Before we get to the town of Kazbegi, Zaal points out Mt. Kazbegi. What a mountain! Sixteen thousand five hundred fifty-four feet from sea level, 11,000 feet from the valley floor. For the Greeks, the Caucasian Mountains were probably the limit of the known world. This area has given them numerous mythical stories, that of Jason and the Golden Fleece down by the coast, that of the Amazons, and here on Mt. Kazbegi, the story of Prometheus. A Caucasian myth reveals a character, Amirani, and a plot with many points of similarity to the Promethean one.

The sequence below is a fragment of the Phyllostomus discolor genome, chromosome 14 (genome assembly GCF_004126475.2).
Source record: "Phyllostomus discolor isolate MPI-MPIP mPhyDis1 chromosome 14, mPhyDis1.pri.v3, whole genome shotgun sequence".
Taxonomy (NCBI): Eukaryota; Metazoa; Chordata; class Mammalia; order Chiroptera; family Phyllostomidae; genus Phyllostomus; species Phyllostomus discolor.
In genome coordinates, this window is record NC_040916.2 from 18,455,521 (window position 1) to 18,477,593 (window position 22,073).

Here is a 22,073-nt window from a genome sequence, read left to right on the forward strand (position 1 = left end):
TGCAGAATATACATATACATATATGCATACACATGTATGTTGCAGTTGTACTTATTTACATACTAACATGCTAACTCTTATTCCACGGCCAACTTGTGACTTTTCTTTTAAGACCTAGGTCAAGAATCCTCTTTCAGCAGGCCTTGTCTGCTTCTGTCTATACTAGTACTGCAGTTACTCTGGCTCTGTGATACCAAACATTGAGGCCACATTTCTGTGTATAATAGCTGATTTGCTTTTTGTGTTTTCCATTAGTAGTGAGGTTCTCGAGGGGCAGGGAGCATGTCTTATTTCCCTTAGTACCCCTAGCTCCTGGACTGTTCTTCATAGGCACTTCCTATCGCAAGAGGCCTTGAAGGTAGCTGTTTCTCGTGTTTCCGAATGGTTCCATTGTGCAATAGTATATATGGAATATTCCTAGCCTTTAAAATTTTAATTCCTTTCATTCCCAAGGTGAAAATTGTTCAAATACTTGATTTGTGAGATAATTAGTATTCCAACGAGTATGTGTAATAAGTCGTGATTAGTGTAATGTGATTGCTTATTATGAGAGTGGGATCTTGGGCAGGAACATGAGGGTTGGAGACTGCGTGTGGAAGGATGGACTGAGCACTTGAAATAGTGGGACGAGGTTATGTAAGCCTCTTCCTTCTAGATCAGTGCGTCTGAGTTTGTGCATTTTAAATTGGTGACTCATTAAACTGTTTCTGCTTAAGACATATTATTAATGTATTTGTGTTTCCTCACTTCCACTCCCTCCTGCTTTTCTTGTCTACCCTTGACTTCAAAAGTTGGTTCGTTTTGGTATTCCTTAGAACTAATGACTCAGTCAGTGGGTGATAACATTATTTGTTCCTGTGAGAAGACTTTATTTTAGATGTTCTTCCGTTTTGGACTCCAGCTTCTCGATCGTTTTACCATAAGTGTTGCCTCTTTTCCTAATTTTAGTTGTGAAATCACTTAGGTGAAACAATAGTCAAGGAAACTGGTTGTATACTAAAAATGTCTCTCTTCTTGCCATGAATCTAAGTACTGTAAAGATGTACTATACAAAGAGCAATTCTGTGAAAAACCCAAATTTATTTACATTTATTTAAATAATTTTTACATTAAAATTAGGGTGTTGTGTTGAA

In Kazbegi, Zaal talks with his friend, a famous hunter who finds the antlered animals that furnish the Georgians with their drinking “horns.” Afterward we climb around lateral cuts in the valley, loafing in alpine meadows, then descend to travel through the Darial Gorge cut by the Terek, and up to the Russian border. There is a no-man’s-land between the Georgian and Russian border stations, and there, while we munched on shashlik, we watched a huge load of cigarettes being transferred from one big truck to several small ones. The Georgian owner does not want to risk taking his big truck and load across the border and having them seized. All of this business is what is called “semi-legal.”